The Claymation version of Fireman Sam for the BBC ended in 2006, but it was revived in 2008 featuring diverse characters including Penny Morris, a female firefighter (pictured, in a new animated series)

And Mircea Fulga wrote: ‘It is not just about the absurdity of the new politically correct fanatics and their demands. It also is about the cowardice of those who accept their demands.’

The Claymation version of Fireman Sam for the BBC ended in 2006, but it was revived in 2008 featuring diverse characters including Penny Morris, a female firefighter.

Some picked up on this, with Julie Berriman saying: ‘Oh dear poor old Fireman Sam. What about Ellie and Penny Morris. Female fire fighters.’ 

And Sarai Meles said: ‘Wasn’t there a female firefighter in the TV show too? Perhaps they could add her to their posters rather than removing him. 

‘Now, instead of encouraging boys and girls to become fire-people, they’re encouraging them to – um – become fire extinguishers with faces?’

Others also criticised the other Lincolnshire Fire and Rescue Service mascots, with Chrissy Yates saying: ‘Can someone tell me how Freddy & Filbert are “more inclusive” & “reflect the work of the fire service?”‘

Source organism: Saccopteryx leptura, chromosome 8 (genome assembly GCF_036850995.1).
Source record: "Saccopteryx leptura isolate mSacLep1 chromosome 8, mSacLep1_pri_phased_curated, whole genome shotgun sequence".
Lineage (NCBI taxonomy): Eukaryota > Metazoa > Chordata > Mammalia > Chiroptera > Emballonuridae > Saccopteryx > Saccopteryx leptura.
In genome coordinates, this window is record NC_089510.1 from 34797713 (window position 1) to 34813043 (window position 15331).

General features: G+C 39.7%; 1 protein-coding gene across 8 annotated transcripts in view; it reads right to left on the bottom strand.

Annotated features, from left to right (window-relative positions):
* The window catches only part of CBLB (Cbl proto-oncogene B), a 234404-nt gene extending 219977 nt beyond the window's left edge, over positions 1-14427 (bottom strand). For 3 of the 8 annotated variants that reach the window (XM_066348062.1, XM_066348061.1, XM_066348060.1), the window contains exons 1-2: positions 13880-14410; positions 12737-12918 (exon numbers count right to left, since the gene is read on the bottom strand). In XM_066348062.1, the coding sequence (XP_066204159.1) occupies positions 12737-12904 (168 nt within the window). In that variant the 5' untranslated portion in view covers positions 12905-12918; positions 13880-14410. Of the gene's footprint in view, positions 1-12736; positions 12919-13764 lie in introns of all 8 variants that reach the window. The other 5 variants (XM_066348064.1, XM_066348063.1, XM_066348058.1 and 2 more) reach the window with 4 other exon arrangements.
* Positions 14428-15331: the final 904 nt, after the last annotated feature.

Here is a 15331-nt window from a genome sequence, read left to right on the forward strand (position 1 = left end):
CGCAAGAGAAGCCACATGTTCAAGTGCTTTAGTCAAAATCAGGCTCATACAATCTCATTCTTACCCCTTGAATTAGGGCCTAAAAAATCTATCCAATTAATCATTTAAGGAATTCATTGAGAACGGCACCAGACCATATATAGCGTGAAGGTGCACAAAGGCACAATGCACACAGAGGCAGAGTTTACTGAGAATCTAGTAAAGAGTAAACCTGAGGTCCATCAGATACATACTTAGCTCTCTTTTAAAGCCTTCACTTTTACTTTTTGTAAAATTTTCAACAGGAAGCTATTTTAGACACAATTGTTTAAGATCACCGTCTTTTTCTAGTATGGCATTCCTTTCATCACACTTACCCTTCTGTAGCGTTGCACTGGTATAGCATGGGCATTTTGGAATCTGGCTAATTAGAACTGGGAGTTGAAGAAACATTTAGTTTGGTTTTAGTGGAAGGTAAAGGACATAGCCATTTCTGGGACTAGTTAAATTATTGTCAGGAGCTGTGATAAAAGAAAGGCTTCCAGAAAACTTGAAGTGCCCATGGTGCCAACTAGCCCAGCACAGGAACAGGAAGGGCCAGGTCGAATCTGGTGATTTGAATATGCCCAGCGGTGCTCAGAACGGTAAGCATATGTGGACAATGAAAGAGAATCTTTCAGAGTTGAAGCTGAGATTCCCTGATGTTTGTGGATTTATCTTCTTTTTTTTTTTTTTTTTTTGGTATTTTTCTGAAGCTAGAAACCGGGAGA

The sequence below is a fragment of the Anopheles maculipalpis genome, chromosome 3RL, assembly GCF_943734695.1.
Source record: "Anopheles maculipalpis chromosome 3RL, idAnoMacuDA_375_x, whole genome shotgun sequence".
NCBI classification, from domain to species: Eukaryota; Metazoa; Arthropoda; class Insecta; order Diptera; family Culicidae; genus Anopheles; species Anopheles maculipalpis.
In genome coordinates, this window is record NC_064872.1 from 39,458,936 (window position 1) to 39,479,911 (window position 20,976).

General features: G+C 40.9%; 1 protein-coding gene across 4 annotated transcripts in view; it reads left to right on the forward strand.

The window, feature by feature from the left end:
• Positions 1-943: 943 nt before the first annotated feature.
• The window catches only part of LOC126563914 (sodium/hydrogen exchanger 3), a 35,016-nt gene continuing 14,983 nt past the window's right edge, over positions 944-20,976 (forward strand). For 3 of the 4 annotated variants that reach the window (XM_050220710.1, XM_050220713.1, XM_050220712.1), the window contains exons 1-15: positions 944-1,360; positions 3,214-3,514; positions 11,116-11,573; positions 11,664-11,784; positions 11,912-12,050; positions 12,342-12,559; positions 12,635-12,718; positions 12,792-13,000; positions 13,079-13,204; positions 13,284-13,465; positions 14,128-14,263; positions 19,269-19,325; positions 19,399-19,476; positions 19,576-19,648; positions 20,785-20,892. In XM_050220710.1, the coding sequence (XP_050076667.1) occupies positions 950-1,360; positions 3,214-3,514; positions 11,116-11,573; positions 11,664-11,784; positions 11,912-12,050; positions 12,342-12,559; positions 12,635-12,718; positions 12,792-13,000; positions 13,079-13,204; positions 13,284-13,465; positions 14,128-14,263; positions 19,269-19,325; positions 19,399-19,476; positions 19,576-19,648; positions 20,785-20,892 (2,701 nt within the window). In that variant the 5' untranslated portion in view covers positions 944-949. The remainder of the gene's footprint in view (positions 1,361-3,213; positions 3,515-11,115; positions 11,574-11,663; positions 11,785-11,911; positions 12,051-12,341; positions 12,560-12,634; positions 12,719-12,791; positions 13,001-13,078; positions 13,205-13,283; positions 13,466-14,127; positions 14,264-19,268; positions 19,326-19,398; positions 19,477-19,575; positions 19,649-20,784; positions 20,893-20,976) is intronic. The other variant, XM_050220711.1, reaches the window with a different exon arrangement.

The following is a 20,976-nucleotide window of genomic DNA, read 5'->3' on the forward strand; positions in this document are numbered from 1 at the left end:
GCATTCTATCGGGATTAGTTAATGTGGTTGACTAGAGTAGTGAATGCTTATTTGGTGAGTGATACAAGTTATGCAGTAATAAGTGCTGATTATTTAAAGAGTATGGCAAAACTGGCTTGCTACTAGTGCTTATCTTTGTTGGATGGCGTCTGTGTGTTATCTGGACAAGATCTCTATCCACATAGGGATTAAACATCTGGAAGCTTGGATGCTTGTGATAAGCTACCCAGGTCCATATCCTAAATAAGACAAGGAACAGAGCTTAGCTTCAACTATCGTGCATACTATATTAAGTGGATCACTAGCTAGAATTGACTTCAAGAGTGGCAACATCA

While another said: ‘So Fireman Sam isn’t inclusive, but two out of date male fire extinguishers is ok.’

Also earlier this year, the writer who created Fireman Sam waded into the show’s sexism row and hit back at critics who said the programme puts women off joining the service.

David Jones, who is himself a former firefighter, said that the animation is meant to educate its young audience on fire safety and was not designed as a recruitment drive.  

Speaking on BBC Radio 2, he said: ‘It is for children, it wasn’t meant to be advertised as a recruiting post.

‘It is supposed to teach kids some small safety items. Someone doesn’t join the fire service when they watch Fireman Sam.

‘They wouldn’t be the right people for the job if that was their mentality.’

A fierce debate began after the Welsh firefighter, from Pontypandy, Alex Johnson, deputy chief of South Yorkshire Fire said the show ‘doesn’t help to break down stereotypes.’ 

But Good Morning Britain presenter Piers Morgan added fuel to the fire and wrote: ‘If women are being “put off” joining the fire service because Fireman Sam – A CARTOON CHARACTER – supposedly “perpetuates male stereotypes” then can I politely suggest these women probably don’t have what it takes to fight fires.’